When you’re not drinking Rubicon what is your favorite beer? You know last night, I had a couple of Celebration Ales from Sierra Nevada. I really like that beer and the story behind that. I’m also very fond of our good friends at Bear Republic and their Racer 5. Whenever I can get it or see it, Ichthyosaur India Pale Ale from Great Basin Brew Company is one of my all-time favorites. I had Ballast Point’s Sculpin IPA the other day which was really good. I just really like a good clean beer. If you’re gonna put it in front of me, I’m gonna take a taste and enjoy it. Monkey Knife Fight is an interesting name for a beer. What’s the story behind the beer? When I first bought this place there was only one brewer, Scott Cramlet. When I hired our other brewer Al Griffin, they told me that they wanted to come up with a new beer. They came up with a Pale Ale. Once you design the beer you have to come up with a name; you can’t just name it Rubicon Pale Ale. Al’s a speed metal guy, so he wanted to name it Scurvy or Death Metal. I’m like, “Come on guys, we need positive imagery.” Then they came to me one day and said “Glenn, we want to call it Monkey Knife Fight”. I said, “Monkeys? Knives? The animal activists are not going to like that.” But they insisted monkeys were funny and convinced me to put it up on the board; and it was gone just like that. Now IPA and Monkey Knife Fight makes up about 60-70% of all of our production. I understand that you are opening a new place in West Sacramento. Is it going to be a pub also? We have been working feverishly for a year now. I’ve been ordering equipment the last few weeks. We are finishing the loan with the bank, and I hope to make our first batch around St. Patty’s day. It’s going to be a production facility only; there are only so many mountains I can climb at once. I need to get the brewery open, and then I will decide what’s next. We will probably do private tours and tastings for folks, depending on how my license ends up. It has to go through the ABC and the city of West Sacramento. As a long established brewer here in Sacramento, Rubicon is what I would call a “steward of the industry.” In other words, as an established brewer, you give back to the industry. For example, it is my understanding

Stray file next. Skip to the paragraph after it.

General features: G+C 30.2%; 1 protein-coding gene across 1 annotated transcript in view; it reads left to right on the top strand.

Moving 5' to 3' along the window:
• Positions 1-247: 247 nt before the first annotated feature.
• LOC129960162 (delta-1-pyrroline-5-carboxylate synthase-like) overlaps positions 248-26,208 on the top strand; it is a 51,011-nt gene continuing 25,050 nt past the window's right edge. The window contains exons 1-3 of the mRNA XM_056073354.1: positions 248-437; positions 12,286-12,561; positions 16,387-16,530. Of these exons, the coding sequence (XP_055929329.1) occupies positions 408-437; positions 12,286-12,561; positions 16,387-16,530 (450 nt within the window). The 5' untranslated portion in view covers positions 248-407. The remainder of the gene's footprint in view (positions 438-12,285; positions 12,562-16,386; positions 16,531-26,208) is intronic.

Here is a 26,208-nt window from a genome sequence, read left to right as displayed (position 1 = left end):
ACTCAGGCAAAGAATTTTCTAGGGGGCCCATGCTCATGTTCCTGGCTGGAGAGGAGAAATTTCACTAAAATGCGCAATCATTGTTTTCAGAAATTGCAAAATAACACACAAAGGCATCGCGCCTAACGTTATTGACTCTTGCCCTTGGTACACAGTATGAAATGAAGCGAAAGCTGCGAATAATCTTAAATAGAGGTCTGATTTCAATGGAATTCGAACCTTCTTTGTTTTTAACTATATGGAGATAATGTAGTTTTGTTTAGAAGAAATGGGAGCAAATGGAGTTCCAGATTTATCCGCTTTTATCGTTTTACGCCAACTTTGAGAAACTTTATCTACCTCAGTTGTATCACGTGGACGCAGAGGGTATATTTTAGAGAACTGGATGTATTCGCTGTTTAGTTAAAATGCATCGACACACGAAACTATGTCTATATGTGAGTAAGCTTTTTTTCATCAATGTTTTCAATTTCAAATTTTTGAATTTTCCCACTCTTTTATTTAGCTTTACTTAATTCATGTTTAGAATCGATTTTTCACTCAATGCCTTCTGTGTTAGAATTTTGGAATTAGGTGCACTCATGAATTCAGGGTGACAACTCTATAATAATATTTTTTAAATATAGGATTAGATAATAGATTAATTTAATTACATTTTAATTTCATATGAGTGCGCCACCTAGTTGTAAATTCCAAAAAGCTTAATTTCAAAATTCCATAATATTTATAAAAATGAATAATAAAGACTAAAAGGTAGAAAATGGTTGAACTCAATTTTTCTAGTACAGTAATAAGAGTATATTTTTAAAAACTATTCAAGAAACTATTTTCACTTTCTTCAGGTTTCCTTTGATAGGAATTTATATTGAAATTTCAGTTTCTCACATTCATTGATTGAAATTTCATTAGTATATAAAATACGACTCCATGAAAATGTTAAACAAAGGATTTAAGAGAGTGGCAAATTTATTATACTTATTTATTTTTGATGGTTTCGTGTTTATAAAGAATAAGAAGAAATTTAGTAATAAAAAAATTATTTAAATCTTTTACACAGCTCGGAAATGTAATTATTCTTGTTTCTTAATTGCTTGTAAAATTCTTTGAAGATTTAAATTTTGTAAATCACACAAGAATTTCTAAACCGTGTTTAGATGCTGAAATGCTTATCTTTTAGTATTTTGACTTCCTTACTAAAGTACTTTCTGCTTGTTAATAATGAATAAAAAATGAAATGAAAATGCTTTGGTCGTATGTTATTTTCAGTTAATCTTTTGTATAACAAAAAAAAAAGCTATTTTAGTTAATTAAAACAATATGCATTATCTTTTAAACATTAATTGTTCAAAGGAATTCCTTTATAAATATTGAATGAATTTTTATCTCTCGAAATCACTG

that you were one of the founding members of the Northern California Brewers’ Guild. What is the background behind the Guild? I had been active with the San Francisco Brewers’ Guild when I was the general manager at the Marin Brewing Company. After I bought Rubicon, I said “Where’s the Guild?” And I was told, “What Guild?” I said, “Well, I guess we’d better start one. “ How many brewers were involved when it first started? A few were involved from the beginning. It was Capm Petersen from Sacramento Brewing Co, myself, the guys from Blue Frog, Jay Prahl, Dave Mathis who was working at BJ’s at that time. We all got together, had a BBQ and voted to start a Guild. How did it expand to include all of Northern California? At first, we were going to be just the Sacramento Brewers’ Guild, but then people from all over Northern California started saying “We want to join in”. At that time, I was also working with the California Small Brewers Association which is now the CCBA – California Craft Brewers’ Association . I had some good contacts with Sierra Nevada and Lagunitas and a variety of those folks. When we started that whole thing, it caught on like wild fire, and we changed it to the Northern California Brewers’ Guild. How many are in the Northern California Brewers’ Guild now?